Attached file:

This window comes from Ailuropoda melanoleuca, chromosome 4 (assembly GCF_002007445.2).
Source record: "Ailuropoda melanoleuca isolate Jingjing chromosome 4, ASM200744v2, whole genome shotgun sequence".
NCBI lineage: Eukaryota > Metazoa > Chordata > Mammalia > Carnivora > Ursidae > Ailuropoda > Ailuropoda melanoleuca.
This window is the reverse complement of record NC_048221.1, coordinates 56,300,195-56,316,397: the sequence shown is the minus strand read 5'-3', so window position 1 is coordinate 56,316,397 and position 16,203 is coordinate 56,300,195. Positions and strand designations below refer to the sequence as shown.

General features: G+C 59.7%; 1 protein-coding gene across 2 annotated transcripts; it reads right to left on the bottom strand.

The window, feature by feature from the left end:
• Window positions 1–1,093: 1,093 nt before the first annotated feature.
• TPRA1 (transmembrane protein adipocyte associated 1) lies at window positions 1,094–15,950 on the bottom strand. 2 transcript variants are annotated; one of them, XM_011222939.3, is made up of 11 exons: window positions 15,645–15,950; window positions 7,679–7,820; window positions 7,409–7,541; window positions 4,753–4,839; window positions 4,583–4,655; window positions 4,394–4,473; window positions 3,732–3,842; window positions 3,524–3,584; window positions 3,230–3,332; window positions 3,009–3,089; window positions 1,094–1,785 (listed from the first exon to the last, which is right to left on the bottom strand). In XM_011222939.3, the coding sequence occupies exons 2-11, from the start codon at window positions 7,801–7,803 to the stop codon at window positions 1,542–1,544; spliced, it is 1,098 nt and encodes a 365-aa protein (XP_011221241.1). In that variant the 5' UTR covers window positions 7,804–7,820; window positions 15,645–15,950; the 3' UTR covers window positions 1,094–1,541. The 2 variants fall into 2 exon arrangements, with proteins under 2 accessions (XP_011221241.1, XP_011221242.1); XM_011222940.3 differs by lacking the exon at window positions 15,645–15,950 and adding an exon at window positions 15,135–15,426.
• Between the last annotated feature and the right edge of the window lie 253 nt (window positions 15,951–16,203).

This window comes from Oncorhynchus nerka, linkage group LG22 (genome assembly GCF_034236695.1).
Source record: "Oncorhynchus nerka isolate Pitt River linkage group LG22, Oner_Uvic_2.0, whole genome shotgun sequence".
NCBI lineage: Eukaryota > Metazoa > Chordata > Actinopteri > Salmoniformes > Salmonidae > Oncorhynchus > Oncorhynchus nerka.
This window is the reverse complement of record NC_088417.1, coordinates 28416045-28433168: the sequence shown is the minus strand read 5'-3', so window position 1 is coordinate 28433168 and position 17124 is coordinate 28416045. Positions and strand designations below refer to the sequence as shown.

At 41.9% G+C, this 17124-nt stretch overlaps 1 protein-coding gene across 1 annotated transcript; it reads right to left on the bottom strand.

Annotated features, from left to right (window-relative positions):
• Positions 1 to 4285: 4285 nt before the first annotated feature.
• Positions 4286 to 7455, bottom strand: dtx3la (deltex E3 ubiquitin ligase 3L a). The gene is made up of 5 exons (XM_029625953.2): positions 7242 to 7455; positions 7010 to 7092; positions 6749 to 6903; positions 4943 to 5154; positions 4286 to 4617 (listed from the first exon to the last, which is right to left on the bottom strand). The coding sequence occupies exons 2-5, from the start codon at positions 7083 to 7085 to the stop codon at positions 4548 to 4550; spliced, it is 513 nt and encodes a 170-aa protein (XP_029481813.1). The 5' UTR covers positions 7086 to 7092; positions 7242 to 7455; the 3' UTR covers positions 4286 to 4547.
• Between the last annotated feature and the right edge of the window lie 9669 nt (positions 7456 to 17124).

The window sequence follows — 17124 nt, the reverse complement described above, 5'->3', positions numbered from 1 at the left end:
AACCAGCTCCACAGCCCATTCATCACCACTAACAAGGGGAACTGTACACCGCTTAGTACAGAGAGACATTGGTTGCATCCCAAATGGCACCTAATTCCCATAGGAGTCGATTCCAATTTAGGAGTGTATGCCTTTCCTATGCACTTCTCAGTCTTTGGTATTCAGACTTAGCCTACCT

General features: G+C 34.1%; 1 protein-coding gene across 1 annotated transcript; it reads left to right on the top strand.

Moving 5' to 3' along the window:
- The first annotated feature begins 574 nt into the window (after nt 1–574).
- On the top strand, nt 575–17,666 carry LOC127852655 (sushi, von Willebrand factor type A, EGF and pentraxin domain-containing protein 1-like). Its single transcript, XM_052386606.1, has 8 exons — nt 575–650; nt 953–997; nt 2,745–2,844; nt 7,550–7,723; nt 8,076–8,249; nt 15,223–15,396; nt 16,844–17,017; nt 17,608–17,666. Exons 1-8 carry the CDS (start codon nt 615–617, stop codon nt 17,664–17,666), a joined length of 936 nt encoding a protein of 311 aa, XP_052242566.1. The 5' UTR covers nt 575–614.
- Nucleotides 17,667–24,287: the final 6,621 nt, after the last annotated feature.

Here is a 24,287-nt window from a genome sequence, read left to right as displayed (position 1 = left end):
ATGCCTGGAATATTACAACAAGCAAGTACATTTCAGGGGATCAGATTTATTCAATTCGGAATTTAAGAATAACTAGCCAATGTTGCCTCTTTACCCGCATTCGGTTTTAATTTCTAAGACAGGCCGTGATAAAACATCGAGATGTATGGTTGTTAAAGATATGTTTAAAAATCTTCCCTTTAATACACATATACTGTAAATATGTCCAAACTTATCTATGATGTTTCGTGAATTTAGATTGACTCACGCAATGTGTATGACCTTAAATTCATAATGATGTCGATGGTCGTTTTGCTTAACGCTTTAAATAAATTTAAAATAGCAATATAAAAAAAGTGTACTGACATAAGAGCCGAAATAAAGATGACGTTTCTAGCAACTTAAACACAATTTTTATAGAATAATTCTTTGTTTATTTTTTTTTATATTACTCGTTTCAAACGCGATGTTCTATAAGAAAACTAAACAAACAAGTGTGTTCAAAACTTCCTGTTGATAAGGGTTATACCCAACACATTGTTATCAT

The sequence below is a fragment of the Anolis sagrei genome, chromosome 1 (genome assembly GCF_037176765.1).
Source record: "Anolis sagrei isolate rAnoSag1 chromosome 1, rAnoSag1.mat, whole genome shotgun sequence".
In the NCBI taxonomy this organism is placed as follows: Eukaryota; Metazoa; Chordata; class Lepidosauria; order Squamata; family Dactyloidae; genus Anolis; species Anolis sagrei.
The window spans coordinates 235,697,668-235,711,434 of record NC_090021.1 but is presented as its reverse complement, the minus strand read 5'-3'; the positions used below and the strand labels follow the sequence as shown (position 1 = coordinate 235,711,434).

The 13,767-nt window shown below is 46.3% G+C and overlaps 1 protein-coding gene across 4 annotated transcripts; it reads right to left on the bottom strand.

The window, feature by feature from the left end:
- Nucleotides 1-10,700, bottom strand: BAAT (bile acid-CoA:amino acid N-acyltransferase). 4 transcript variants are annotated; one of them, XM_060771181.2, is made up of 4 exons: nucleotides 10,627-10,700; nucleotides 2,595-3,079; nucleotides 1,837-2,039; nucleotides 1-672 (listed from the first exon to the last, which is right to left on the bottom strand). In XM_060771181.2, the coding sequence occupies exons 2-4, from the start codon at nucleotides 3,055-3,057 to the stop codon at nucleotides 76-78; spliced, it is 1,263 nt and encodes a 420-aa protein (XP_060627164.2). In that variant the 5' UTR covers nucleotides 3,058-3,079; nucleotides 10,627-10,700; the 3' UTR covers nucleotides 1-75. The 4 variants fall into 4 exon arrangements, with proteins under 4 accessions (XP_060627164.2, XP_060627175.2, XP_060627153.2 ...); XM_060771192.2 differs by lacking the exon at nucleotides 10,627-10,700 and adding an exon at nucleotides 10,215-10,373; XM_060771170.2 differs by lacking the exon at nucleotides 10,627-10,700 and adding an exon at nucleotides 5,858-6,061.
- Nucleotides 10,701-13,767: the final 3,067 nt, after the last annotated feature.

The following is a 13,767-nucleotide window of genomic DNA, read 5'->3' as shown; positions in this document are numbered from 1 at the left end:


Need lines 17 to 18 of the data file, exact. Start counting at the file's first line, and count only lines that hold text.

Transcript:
• Positions 4286 to 7455, bottom strand: dtx3la (deltex E3 ubiquitin ligase 3L a). The gene is made up of 5 exons (XM_029625953.2): positions 7242 to 7455; positions 7010 to 7092; positions 6749 to 6903; positions 4943 to 5154; positions 4286 to 4617 (listed from the first exon to the last, which is right to left on the bottom strand). The coding sequence occupies exons 2-5, from the start codon at positions 7083 to 7085 to the stop codon at positions 4548 to 4550; spliced, it is 513 nt and encodes a 170-aa protein (XP_029481813.1). The 5' UTR covers positions 7086 to 7092; positions 7242 to 7455; the 3' UTR covers positions 4286 to 4547.
• Between the last annotated feature and the right edge of the window lie 9669 nt (positions 7456 to 17124).